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Reform Responses to Uneven Development.docx

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Geography 2020A/B
Anthony Weis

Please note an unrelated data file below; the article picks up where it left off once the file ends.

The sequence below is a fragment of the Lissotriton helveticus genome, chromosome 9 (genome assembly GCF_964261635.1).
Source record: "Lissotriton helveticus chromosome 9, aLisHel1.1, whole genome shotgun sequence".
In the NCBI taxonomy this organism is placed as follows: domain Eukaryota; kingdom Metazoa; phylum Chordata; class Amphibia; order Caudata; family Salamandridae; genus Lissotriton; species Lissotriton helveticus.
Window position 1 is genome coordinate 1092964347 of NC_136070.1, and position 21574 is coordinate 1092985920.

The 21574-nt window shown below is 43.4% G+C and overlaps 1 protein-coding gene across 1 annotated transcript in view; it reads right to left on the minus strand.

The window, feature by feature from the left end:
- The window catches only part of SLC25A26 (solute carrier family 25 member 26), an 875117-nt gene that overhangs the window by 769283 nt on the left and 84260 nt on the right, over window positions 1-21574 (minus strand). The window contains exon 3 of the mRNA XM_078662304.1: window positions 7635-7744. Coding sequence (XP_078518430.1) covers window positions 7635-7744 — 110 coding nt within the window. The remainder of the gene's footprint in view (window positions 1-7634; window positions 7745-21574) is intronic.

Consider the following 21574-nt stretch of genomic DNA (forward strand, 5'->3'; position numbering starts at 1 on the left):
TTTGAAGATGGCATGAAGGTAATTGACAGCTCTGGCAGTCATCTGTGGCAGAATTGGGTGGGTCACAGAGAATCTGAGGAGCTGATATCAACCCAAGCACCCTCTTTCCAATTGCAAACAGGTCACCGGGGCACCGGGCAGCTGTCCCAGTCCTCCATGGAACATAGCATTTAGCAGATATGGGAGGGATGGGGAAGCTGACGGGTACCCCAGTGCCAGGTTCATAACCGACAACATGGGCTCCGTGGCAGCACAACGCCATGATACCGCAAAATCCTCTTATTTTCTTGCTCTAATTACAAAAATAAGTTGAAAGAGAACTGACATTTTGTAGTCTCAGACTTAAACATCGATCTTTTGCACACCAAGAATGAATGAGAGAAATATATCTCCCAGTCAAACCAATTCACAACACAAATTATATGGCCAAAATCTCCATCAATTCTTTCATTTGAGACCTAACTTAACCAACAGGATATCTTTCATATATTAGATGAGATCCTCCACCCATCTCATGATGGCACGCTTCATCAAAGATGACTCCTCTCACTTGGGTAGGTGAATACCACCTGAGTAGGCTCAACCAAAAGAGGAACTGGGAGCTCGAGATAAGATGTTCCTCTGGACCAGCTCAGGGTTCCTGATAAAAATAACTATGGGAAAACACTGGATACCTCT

March, 13, 2013 Reform Responses to Uneven Development -For some it was the race into mass tourism and the positives for the Latin American countries were 1) foreign exchange earnings and economic growth which led to direct expenditure and was a multiplier (linkages) 2) relative ease of entry and speed especially with manufacturing 3) sources of foreign investment and tax revenues 4) comparative advantages like sun, sea, and sand (there were also the cheap labour costs) -Most developing countries had limited room to manoeuvre and they are now in a beauty contest to compete for tourism investment and this resulted in the same basic amenities and competition based on price and states were often providing various incentives -Incentives could include land that was very cheap or free, infrastructure that would trickle up the system, incentives like cheap loans, tax holidays, and duty free imports, relaxed environmental standards, and state promotion as a public money marketing destination and curricula teaching how to be “good hosts” -In short it was often a political economy of public costs and private benefits -The negatives were 1) the nature of employment (‘a nation of busboys and maids’) 2) dependence resulting in vulnerability 3) linkages versus leakages 4) socio-cultural impacts 5) heavy resource budgets 6) loss of public space -Dependency theory (import substitution industrialization or ISI) in essence involved promoting local manufacturing to progressively replace imports especially in the 50’s and 60’s in the Southern Cone and Mexico and the FDI was needed but it was guided by the state -ISI’s key policies for governments were to support domestic companies (private sector) and to offer them subsidies and incentives like tax breaks, to nationalize key industries (state ownership) which often involved purchasing foreign owned assets but this was costly with managerial contracts and ‘technological rents’, to protect markets for finished products by instituting high tariffs, and to regular foreign investment Industrializing Brazil: -Started under Getulio Vargas (1930s-1954) and was spurred on by the resource boom and WW2 but inequalities limited to domestic markets and there were major social tensions (resonance of Cuba and their revolution) -Janio Quadros (1960-1) bestowed one of Brazil’s top honours to Che but he was forced out of office after eight months by the military -Joao Goulart (1961-64) increased business taxes, regulated profit remittances by trans-national companies, nationalized oil (PETROBRAS), and instituted modest land reforms -In 1964 there was a military coup done by Castillo Branco (1964-67) and this resulted in the formation of the junta from 1964-1985 and it continued the ISI push but it set aside redistributive efforts -For a time there were some measurable successes like in the 1950s-mid 1960s with the rapid industrial growth in parts of region, Latin American economies were growing as a faster rate than in Europe and North America -By the 1960’s the domestic industry was supplying a rising percentage of basic consumer goods and in Brazil and Mexico it was over 90% by the early 1960’s and there were increasingly more sophisticated technologies -They were still very unequal societies but with raising wealth there were some improving social indicators like falling infant mortality rates, rising life expectancy, and improvements in public health and these all played a big part in soaring population growth (in the 1930’s Latin America’s population was around 100 million and by 1980 it was five times that and this was a demographic explosion) -Public health improvements came like understanding disease and transmission (this all led to vaccines, immunization programs, and malaria control), improved public water quality and waste disposal, and all of this resulted in the death rates declining and the life expectancy climbing but this all happened without sharp declin
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